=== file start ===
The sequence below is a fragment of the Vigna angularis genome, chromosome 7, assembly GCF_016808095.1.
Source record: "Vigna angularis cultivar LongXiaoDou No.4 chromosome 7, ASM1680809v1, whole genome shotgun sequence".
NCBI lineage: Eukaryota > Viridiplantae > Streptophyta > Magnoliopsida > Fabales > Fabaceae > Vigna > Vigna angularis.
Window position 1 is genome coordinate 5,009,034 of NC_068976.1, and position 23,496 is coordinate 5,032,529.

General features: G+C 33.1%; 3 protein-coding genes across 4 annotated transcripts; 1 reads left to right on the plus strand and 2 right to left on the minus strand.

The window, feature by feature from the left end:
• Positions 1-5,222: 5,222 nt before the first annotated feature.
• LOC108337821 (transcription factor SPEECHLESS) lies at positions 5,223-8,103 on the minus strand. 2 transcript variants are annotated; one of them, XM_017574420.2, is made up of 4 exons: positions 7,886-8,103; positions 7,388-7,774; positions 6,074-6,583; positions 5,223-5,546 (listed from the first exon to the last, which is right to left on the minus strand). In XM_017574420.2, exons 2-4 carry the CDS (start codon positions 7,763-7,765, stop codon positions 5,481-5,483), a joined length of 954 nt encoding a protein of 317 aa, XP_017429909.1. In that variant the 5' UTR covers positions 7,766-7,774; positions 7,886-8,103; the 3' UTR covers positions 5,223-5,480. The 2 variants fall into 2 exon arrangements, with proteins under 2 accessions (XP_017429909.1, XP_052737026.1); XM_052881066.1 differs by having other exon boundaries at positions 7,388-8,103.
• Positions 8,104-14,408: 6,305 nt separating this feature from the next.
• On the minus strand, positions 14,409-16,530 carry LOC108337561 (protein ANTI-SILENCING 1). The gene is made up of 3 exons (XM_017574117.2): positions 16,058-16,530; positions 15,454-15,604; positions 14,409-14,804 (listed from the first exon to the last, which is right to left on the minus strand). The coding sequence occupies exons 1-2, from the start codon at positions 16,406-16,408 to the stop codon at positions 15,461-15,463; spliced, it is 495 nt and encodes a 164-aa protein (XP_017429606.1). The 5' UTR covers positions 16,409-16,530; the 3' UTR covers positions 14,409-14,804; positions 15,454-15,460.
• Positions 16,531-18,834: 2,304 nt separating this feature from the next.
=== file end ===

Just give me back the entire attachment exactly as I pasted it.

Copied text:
The sequence below is a fragment of the Vigna angularis genome, chromosome 7, assembly GCF_016808095.1.
Source record: "Vigna angularis cultivar LongXiaoDou No.4 chromosome 7, ASM1680809v1, whole genome shotgun sequence".
NCBI lineage: Eukaryota > Viridiplantae > Streptophyta > Magnoliopsida > Fabales > Fabaceae > Vigna > Vigna angularis.
Window position 1 is genome coordinate 5,009,034 of NC_068976.1, and position 23,496 is coordinate 5,032,529.

General features: G+C 33.1%; 3 protein-coding genes across 4 annotated transcripts; 1 reads left to right on the plus strand and 2 right to left on the minus strand.

The window, feature by feature from the left end:
• Positions 1-5,222: 5,222 nt before the first annotated feature.
• LOC108337821 (transcription factor SPEECHLESS) lies at positions 5,223-8,103 on the minus strand. 2 transcript variants are annotated; one of them, XM_017574420.2, is made up of 4 exons: positions 7,886-8,103; positions 7,388-7,774; positions 6,074-6,583; positions 5,223-5,546 (listed from the first exon to the last, which is right to left on the minus strand). In XM_017574420.2, exons 2-4 carry the CDS (start codon positions 7,763-7,765, stop codon positions 5,481-5,483), a joined length of 954 nt encoding a protein of 317 aa, XP_017429909.1. In that variant the 5' UTR covers positions 7,766-7,774; positions 7,886-8,103; the 3' UTR covers positions 5,223-5,480. The 2 variants fall into 2 exon arrangements, with proteins under 2 accessions (XP_017429909.1, XP_052737026.1); XM_052881066.1 differs by having other exon boundaries at positions 7,388-8,103.
• Positions 8,104-14,408: 6,305 nt separating this feature from the next.
• On the minus strand, positions 14,409-16,530 carry LOC108337561 (protein ANTI-SILENCING 1). The gene is made up of 3 exons (XM_017574117.2): positions 16,058-16,530; positions 15,454-15,604; positions 14,409-14,804 (listed from the first exon to the last, which is right to left on the minus strand). The coding sequence occupies exons 1-2, from the start codon at positions 16,406-16,408 to the stop codon at positions 15,461-15,463; spliced, it is 495 nt and encodes a 164-aa protein (XP_017429606.1). The 5' UTR covers positions 16,409-16,530; the 3' UTR covers positions 14,409-14,804; positions 15,454-15,460.
• Positions 16,531-18,834: 2,304 nt separating this feature from the next.